Thursday, March 27, 2008

What Is Multiple Sclerosis?

Multiple sclerosis is a confusing disease. It's thought that our variable and distressing symptoms are caused by the loss of myelin, the fatty substance that coats our nerves. This process occurs in the central nervous system and prevents our nerves from conducting impulses as they should. Pockets of scar tissue, which are called plaques or lesions, form in these areas of nerve damage in the brain and spinal cord, thus the name multiple sclerosis or "many scars."

After this, everything gets murky. To begin with, a lot of other conditions can cause these plaques. And the confusion surrounding MS continues, as there's no unanimous agreement as to what causes it. Many speculate that the loss of nerve myelination, called
demyelination, is caused by an autoimmune process in which the body's immune system "attacks" its own healthy tissue by mistake while trying to get rid of some foreign object such as a bacteria or virus. This theory has spurred drug companies to develop the current class of "immune modulating" drugs to treat MS. These medications (
Avonex, Betaseron, and Rebif) resemble the natural substance called interferon that your immune system produces in response to disease. It's not completely clear how these medications work, but it's known that they affect the immune system to help fight viral infections and prevent inflammation. (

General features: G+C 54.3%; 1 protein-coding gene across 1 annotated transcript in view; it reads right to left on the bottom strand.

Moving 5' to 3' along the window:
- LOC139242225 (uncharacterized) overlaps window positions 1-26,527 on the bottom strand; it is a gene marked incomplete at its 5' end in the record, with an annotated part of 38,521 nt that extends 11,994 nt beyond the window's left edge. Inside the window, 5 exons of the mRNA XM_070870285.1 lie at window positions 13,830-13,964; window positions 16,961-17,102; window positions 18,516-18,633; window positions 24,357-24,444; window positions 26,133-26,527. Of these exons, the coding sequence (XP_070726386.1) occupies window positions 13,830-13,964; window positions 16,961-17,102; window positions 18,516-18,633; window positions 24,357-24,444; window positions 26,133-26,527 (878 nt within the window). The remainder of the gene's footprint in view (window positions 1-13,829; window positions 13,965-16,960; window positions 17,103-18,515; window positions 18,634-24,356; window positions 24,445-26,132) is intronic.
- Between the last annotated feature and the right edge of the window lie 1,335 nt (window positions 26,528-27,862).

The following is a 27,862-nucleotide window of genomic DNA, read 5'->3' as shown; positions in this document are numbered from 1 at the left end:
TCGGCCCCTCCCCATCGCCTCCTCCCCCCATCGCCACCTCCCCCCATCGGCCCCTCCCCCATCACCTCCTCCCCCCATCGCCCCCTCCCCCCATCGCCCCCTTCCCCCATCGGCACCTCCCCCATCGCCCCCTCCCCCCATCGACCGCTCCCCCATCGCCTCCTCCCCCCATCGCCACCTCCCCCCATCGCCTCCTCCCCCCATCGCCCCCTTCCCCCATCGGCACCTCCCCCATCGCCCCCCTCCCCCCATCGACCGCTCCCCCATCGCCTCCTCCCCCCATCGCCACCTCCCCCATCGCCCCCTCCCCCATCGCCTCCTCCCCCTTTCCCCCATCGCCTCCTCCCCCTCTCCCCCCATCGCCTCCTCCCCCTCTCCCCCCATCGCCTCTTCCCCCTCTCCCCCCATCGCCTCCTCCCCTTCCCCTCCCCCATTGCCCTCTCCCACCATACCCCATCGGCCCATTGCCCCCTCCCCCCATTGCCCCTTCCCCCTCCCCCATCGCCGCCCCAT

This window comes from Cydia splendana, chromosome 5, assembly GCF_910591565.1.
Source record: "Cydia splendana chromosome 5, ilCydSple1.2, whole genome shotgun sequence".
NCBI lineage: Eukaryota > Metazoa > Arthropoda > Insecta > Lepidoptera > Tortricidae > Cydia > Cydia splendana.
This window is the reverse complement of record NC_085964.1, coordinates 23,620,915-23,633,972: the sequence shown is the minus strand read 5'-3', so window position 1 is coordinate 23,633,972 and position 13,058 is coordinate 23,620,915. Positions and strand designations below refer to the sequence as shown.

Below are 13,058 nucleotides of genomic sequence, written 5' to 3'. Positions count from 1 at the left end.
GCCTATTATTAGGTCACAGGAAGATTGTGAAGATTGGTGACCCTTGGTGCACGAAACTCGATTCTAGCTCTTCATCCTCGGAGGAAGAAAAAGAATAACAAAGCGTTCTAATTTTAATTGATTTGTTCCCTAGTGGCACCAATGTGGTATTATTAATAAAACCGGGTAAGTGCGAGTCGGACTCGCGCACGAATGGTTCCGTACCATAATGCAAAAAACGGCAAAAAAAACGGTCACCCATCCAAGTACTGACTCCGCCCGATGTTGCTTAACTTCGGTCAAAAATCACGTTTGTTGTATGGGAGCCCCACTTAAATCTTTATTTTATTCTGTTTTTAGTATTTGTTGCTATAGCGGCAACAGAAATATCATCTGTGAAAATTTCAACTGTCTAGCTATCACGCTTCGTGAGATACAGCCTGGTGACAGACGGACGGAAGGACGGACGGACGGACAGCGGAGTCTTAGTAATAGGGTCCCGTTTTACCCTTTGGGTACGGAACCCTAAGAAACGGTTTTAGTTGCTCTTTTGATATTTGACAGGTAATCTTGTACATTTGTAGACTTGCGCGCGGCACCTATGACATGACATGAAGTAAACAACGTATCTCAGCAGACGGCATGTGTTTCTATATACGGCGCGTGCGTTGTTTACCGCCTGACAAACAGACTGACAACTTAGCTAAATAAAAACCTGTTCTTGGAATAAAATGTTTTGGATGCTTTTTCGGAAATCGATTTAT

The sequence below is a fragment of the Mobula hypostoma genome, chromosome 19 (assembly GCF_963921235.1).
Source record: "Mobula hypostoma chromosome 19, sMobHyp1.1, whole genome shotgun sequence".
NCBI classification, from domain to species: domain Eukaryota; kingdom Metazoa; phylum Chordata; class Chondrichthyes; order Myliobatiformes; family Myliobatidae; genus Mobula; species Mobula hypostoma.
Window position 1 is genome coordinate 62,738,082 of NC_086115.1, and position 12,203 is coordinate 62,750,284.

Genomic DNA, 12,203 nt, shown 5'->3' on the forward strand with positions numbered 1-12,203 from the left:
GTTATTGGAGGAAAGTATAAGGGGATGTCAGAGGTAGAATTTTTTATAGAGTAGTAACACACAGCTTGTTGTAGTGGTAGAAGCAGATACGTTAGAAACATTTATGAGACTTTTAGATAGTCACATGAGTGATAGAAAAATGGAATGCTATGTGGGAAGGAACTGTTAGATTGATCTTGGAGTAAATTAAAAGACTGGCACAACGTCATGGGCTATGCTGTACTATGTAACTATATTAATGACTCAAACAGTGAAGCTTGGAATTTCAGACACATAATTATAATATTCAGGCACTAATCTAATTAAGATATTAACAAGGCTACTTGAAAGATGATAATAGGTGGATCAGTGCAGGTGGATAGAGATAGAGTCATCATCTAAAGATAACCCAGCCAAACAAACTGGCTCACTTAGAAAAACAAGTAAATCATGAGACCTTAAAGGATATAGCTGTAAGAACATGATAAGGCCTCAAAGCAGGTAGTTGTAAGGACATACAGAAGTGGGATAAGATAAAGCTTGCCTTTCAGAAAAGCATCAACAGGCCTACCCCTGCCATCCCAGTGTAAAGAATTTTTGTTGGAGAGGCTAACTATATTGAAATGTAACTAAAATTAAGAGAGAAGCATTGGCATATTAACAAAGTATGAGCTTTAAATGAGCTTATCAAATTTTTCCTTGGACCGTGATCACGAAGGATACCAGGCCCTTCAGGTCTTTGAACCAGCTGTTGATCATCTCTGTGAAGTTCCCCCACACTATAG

It may well be that there is some autoimmune element in MS, but because there's no known way to cure an autoimmune disease, let's look at the process that we know causes the demyelination that wreaks so much havoc on our bodies-inflammation. Everyone seems to agree on one thing: MS is widely acknowledged to be an inflammatory disease of the central nervous system. When I set out to solve the riddle of my MS, my thinking was that if this inflammatory process could be resolved, then the demyelination would also be resolved and my symptoms would go with it.

Inflammation's involvement in demyelination has been studied extensively and understood well for many years. But for some peculiar reason, this concept has not been followed to its logical conclusion-which is finding out what basic biological events cause inflammation and resolving them. (

Extensive research has shown that loss of key hormones starts the inflammatory cascade of events that can end in neurodegenerative disease. We need to consider that if loss of hormones causes the problem, then maybe replacing these natural substances to treat our symptoms makes a lot of sense. When our levels of estrogen, testosterone, progesterone, thyroid, cortisol, and growth hormone are robust, we have little inflammatory activity in our bodies-no obvious signs such as aches, pains, swollen joints, or allergies. And, not surprisingly, when we add them back, the aches and pains and other symptoms of inflammation disappear.

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